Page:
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#### 7.2.1.3 Lists as sequences

Function: position obj lst

position returns the 0-based position of obj in lst, or #f if obj does not occur in lst.

Example:

(position 'foo '(foo bar baz bang))
⇒ 0
(position 'baz '(foo bar baz bang))
⇒ 2
(position 'oops '(foo bar baz bang))
⇒ #f
Function: reduce p lst

reduce combines all the elements of a sequence using a binary operation (the combination is left-associative). For example, using +, one can add up all the elements. reduce allows you to apply a function which accepts only two arguments to more than 2 objects. Functional programmers usually refer to this as foldl. collect:reduce (see Collections) provides a version of collect generalized to collections.

Example:

(reduce + '(1 2 3 4))
⇒ 10
(define (bad-sum . l) (reduce + l))
≡ (reduce + (1 2 3 4))
≡ (+ (+ (+ 1 2) 3) 4)
⇒ 10
≡ (reduce + ())
⇒ ()
(reduce string-append '("hello" "cruel" "world"))
≡ (string-append (string-append "hello" "cruel") "world")
⇒ "hellocruelworld"
(reduce anything '())
⇒ ()
(reduce anything '(x))
⇒ x

What follows is a rather non-standard implementation of reverse in terms of reduce and a combinator elsewhere called C.

;;; Contributed by Jussi Piitulainen (jpiitula @ ling.helsinki.fi)

(define commute
(lambda (f)
(lambda (x y)
(f y x))))

(define reverse
(lambda (args)
(reduce-init (commute cons) '() args)))
Function: reduce-init p init lst

reduce-init is the same as reduce, except that it implicitly inserts init at the start of the list. reduce-init is preferred if you want to handle the null list, the one-element, and lists with two or more elements consistently. It is common to use the operator’s idempotent as the initializer. Functional programmers usually call this foldl.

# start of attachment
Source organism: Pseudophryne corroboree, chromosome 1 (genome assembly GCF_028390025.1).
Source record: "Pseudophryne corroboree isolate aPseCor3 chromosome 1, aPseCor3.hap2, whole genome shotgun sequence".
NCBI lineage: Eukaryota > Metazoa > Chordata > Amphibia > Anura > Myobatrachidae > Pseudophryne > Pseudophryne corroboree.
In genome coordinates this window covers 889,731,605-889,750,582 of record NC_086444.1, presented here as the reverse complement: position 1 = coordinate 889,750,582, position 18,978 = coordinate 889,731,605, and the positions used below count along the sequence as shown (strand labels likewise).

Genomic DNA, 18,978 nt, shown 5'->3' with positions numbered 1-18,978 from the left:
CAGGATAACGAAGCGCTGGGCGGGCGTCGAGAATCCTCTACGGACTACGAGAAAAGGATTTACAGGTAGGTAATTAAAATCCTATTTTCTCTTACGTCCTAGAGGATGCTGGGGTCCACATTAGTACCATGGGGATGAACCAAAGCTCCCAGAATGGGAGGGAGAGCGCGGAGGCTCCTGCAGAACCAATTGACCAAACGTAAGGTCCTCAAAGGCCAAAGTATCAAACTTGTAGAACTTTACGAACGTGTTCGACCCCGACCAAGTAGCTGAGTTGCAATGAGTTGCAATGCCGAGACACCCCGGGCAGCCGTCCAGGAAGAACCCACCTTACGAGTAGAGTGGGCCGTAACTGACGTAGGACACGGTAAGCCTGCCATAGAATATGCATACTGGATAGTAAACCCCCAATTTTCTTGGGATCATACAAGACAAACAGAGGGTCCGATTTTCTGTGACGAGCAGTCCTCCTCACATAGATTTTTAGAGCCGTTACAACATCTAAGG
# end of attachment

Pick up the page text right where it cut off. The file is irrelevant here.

Example:

(define (sum . l) (reduce-init + 0 l))
(sum 1 2 3 4)
≡ (reduce-init + 0 (1 2 3 4))
≡ (+ (+ (+ (+ 0 1) 2) 3) 4)
⇒ 10
(sum)
≡ (reduce-init + 0 '())
⇒ 0

(reduce-init string-append "@" '("hello" "cruel" "world"))
≡
(string-append (string-append (string-append "@" "hello")
"cruel")
"world")
⇒ "@hellocruelworld"

Given a differentiation of 2 arguments, diff, the following will differentiate by any number of variables.

(define (diff* exp . vars)
(reduce-init diff exp vars))

Example:

;;; Real-world example:  Insertion sort using reduce-init.

(define (insert l item)
(if (null? l)
(list item)
(if (< (car l) item)
(cons (car l) (insert (cdr l) item))
(cons item l))))
(define (insertion-sort l) (reduce-init insert '() l))

(insertion-sort '(3 1 4 1 5)
≡ (reduce-init insert () (3 1 4 1 5))
≡ (insert (insert (insert (insert (insert () 3) 1) 4) 1) 5)
≡ (insert (insert (insert (insert (3)) 1) 4) 1) 5)
≡ (insert (insert (insert (1 3) 4) 1) 5)
≡ (insert (insert (1 3 4) 1) 5)
≡ (insert (1 1 3 4) 5)
⇒ (1 1 3 4 5)

Function: last lst n

last returns the last n elements of lst. n must be a non-negative integer.

Example:

(last '(foo bar baz bang) 2)
⇒ (baz bang)
(last '(1 2 3) 0)
⇒ ()
Function: butlast lst n

butlast returns all but the last n elements of lst.

Example:

(butlast '(a b c d) 3)
⇒ (a)
(butlast '(a b c d) 4)
⇒ ()

last and butlast split a list into two parts when given identical arguments.

(last '(a b c d e) 2)
⇒ (d e)
(butlast '(a b c d e) 2)
⇒ (a b c)
Function: nthcdr n lst

nthcdr takes n cdrs of lst and returns the result. Thus (nthcdr 3 lst)(cdddr lst)

Example:

(nthcdr 2 '(a b c d))
⇒ (c d)
(nthcdr 0 '(a b c d))
⇒ (a b c d)
Function: butnthcdr n lst

butnthcdr returns all but the nthcdr n elements of lst.

Example:

(butnthcdr 3 '(a b c d))
⇒ (a b c)
(butnthcdr 4 '(a b c d))
⇒ (a b c d)

nthcdr and butnthcdr split a list into two parts when given identical arguments.

(nthcdr 2 '(a b c d e))
⇒ (c d e)
(butnthcdr 2 '(a b c d e))
⇒ (a b)
Function: butnth n lst

butnth returns a list of all but the nth element of lst.

Example:

(butnth 2 '(a b c d))
⇒ (a b d)
(butnth 4 '(a b c d))
⇒ (a b c d)

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